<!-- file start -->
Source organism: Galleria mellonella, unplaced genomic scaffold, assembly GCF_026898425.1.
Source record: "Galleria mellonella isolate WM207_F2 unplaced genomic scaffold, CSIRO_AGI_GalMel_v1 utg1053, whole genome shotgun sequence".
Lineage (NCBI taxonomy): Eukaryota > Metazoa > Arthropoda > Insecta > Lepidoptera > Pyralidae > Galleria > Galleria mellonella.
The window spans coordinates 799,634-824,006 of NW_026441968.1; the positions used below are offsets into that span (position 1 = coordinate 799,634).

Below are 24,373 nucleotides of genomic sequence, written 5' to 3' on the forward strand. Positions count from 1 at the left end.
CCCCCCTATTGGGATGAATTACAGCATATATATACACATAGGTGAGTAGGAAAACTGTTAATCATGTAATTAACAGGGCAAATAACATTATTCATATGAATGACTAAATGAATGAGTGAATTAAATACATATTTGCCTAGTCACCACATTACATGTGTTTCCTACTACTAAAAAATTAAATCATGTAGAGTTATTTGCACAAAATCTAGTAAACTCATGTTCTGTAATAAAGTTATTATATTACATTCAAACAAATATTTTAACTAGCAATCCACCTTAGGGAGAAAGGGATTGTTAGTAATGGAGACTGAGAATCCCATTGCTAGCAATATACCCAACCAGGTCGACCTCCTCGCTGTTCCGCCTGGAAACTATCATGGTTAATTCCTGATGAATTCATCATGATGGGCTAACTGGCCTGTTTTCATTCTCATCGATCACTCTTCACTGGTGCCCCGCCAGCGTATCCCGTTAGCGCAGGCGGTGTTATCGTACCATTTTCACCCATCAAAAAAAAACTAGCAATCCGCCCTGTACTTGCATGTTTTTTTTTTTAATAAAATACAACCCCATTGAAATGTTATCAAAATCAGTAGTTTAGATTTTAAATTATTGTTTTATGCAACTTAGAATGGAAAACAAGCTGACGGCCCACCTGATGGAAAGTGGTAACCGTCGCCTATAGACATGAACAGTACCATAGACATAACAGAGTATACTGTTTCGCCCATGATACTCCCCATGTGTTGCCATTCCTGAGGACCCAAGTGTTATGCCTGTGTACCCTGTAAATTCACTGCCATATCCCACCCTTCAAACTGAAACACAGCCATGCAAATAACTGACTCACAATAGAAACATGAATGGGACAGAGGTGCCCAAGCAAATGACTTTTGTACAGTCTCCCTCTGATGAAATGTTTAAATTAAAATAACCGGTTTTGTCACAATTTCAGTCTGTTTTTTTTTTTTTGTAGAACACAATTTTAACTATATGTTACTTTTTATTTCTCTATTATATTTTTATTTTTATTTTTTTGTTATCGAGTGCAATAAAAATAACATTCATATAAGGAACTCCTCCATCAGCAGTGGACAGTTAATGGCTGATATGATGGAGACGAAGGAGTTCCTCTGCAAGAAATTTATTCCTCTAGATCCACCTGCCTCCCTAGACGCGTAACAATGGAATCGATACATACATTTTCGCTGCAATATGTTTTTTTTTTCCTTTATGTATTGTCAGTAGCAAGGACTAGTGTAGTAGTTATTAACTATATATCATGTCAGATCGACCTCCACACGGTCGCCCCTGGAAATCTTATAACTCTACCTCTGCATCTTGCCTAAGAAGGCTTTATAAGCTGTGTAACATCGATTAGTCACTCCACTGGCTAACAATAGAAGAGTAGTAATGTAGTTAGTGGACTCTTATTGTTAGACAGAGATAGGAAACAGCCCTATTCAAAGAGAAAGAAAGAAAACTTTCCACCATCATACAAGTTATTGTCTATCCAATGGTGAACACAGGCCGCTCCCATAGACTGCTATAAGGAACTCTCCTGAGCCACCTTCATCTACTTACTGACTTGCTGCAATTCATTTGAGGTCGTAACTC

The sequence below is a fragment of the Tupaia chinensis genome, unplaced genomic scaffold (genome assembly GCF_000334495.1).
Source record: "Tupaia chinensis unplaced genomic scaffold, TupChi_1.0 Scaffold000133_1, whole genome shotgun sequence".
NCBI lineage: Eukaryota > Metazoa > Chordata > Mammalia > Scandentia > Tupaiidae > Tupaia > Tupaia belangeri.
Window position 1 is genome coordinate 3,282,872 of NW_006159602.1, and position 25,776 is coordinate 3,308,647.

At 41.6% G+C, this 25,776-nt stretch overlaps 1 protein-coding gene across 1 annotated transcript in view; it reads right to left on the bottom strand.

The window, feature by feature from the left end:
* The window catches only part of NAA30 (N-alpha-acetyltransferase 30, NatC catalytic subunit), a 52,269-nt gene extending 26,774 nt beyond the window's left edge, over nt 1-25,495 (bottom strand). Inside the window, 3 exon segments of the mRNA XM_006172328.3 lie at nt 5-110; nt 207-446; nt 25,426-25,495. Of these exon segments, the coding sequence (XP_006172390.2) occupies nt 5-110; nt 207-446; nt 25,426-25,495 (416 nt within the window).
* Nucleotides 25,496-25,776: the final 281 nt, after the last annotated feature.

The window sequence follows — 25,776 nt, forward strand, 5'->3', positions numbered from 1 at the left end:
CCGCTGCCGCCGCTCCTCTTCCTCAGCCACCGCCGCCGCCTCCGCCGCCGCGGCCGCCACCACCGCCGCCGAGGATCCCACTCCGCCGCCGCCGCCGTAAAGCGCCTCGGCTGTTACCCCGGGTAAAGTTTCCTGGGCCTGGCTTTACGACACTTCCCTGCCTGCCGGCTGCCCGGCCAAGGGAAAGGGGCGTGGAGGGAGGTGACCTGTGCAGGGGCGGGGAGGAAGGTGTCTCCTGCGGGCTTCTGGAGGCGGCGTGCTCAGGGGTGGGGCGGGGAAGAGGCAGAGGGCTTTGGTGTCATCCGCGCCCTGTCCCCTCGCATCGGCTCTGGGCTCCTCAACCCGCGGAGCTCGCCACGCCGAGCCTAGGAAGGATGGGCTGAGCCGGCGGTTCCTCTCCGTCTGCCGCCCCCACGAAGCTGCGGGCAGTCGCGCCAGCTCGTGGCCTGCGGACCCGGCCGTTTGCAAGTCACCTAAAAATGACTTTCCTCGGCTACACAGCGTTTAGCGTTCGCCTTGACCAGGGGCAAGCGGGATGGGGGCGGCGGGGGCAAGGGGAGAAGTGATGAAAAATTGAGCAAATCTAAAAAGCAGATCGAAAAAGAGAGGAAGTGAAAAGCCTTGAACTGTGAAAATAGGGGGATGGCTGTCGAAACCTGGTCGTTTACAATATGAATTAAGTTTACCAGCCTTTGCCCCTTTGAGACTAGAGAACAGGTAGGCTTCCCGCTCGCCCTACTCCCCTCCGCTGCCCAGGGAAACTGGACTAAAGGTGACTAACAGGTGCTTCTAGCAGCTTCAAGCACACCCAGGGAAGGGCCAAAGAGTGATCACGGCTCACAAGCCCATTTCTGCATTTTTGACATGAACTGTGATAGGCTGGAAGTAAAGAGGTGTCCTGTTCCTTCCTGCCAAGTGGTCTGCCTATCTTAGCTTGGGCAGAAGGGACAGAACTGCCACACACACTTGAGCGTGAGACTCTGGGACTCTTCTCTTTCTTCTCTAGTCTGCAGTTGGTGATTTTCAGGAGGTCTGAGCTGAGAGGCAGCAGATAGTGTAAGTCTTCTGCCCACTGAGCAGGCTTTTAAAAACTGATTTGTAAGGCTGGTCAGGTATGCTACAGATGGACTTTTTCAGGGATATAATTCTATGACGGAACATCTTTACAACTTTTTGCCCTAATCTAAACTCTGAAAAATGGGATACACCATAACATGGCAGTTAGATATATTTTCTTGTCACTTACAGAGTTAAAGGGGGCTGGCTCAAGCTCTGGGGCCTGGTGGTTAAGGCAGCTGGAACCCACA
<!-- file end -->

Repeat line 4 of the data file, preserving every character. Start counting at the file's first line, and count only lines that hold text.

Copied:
The window spans coordinates 799,634-824,006 of NW_026441968.1; the positions used below are offsets into that span (position 1 = coordinate 799,634).